Make lots of marks. Drawings are interesting because you get to see the lines, even the ones that are not exactly right. When starting out, make light, quick marks, applying little pressure to the paper. Practice making shorter lines and more lines. As you go along, experiment with different lengths, thicknesses, and speeds of mark-making.

Have confidence! Everyone can draw – it’s all about having the confidence to do it. Remember, you are not trying to make a perfect copy, instead you are trying to capture what you see. Relax, have fun, and enjoy the experience.

Learn from the masters. Come see drawings on view in our current exhibition Becoming a Woman in the Age of Enlightenment: French Art from the Horvitz Collection. Featuring a variety of media – red chalk, graphite, washes, ink – the drawings highlight the artistic style of some of the most prominent artists of the period.

Other ways to draw at the Ackland:

  • Borrow a Close-Looking Kit from our front desk to take with you as you wander. Use the family-friendly materials and Art Cards to explore the art in different ways.
  • Come for a Drawing in the Galleries session, happening on the second Saturday of every month. Sessions are free and all skill levels are welcome.

The Ackland Museum Store’s new home

By: Alice Southwick

We completed our move from East Franklin Street into the Ackland Art Museum and opened on October 6, 2017 in conjunction with the opening of the exhibition Flash of Light, Fog of War, which was being installed in the galleries as we were setting up the Store. It was an exciting and energetic time, with all of us working under a deadline—lots of carpentry, painting, and ladders—and with a common purpose. We think the Store turned out great and, needless to say, so did Flash of Light, Fog of War!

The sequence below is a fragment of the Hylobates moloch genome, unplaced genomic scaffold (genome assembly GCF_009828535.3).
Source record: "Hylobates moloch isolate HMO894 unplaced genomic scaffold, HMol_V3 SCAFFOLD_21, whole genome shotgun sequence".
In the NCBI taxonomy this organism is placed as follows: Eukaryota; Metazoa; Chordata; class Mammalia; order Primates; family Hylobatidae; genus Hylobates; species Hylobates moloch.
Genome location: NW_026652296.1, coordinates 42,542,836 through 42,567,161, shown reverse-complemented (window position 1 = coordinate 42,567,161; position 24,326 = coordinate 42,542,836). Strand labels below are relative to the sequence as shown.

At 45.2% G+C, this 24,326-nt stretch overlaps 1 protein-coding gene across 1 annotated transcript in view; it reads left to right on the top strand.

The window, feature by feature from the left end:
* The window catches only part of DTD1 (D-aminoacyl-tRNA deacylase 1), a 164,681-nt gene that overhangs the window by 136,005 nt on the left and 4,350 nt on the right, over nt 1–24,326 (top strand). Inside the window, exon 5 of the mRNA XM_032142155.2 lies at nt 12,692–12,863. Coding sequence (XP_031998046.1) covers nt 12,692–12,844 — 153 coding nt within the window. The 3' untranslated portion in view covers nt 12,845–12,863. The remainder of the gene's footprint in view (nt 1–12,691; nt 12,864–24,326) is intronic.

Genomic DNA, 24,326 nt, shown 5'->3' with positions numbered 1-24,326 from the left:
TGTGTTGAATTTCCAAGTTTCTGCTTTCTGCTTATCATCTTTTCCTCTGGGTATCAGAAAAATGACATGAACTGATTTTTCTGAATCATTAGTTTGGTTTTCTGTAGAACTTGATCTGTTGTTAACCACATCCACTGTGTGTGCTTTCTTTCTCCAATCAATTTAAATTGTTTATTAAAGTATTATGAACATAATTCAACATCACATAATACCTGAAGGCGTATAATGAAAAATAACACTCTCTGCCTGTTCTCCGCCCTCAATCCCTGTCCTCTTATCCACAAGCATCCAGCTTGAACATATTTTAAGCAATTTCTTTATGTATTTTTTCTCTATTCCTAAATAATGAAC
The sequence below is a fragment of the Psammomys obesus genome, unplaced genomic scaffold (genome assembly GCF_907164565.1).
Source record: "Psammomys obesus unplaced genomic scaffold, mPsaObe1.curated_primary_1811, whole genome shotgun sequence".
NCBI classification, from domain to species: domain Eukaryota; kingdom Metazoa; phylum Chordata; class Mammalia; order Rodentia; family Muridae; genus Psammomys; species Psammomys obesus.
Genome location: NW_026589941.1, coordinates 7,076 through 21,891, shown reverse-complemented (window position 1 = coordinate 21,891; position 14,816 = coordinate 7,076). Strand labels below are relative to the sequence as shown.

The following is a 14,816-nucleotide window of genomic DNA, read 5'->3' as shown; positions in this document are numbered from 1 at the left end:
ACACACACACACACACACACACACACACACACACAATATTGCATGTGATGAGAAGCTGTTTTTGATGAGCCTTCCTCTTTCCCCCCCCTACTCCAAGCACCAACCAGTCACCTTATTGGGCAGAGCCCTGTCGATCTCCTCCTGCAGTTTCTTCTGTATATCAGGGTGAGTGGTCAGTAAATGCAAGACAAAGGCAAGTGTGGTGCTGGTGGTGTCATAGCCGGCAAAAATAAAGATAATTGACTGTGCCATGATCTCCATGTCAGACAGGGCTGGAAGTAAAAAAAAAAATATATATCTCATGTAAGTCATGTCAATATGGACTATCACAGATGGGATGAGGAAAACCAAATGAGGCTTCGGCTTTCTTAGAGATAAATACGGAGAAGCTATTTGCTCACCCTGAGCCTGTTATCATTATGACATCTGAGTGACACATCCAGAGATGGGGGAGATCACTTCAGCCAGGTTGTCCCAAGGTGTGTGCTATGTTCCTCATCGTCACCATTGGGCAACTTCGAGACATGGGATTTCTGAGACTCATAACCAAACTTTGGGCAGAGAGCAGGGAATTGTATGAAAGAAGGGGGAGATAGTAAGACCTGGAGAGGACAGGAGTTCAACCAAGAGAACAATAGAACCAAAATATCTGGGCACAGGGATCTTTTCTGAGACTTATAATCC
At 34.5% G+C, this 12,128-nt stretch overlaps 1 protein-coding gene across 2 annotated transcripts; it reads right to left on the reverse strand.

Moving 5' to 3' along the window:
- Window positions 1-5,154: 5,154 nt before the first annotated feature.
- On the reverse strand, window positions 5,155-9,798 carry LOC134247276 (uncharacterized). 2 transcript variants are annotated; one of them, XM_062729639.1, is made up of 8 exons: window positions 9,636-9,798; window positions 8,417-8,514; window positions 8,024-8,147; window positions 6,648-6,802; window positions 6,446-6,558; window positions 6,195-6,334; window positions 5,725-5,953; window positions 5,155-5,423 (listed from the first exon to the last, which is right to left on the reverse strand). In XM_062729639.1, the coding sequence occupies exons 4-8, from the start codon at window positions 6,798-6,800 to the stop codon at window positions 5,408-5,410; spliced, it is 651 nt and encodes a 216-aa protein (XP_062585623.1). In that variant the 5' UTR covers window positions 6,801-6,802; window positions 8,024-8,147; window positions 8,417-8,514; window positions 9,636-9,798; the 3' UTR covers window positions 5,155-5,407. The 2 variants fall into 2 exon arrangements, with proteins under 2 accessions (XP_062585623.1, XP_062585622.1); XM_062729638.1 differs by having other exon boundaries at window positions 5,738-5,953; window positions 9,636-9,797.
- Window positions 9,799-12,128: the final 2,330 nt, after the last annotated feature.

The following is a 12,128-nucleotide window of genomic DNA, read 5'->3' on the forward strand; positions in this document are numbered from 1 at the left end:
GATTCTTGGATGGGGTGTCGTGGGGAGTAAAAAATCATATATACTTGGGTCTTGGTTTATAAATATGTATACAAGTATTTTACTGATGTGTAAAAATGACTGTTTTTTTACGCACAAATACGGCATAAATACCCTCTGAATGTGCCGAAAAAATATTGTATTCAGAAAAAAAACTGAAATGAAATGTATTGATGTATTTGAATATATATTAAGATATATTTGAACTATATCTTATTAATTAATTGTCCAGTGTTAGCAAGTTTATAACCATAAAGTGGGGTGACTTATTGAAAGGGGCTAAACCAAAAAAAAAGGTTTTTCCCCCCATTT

Being located inside the Museum has proven to be a wonderful experience. We’ve always been a part of the Museum, but had not experienced being around all the teaching activities that are constantly going on and that has been amazing. We also have the opportunity to look at the exhibitions much more closely, connect with our Museum colleagues on a regular basis, and gain a better understanding of each of the many parts that work together to make the Ackland such a special place.

We are thrilled that many of you have come to see us in our new location. Your positive comments about the Store mean so much to us. Our time spent on Franklin Street was amazing and we miss our neighbors and look forward to visits from the regulars who used to stop by the store for greeting cards, a quick look, and even a brief chat. That said, we’re delighted for all the new connections we will make here in the Museum and hope we will see you soon in our new, sparkly, little Store. We cannot wait for you to see our wonderful greeting card “wall” and hope you love it as much as we do!  The best part:  You get to see amazing art at the Museum too!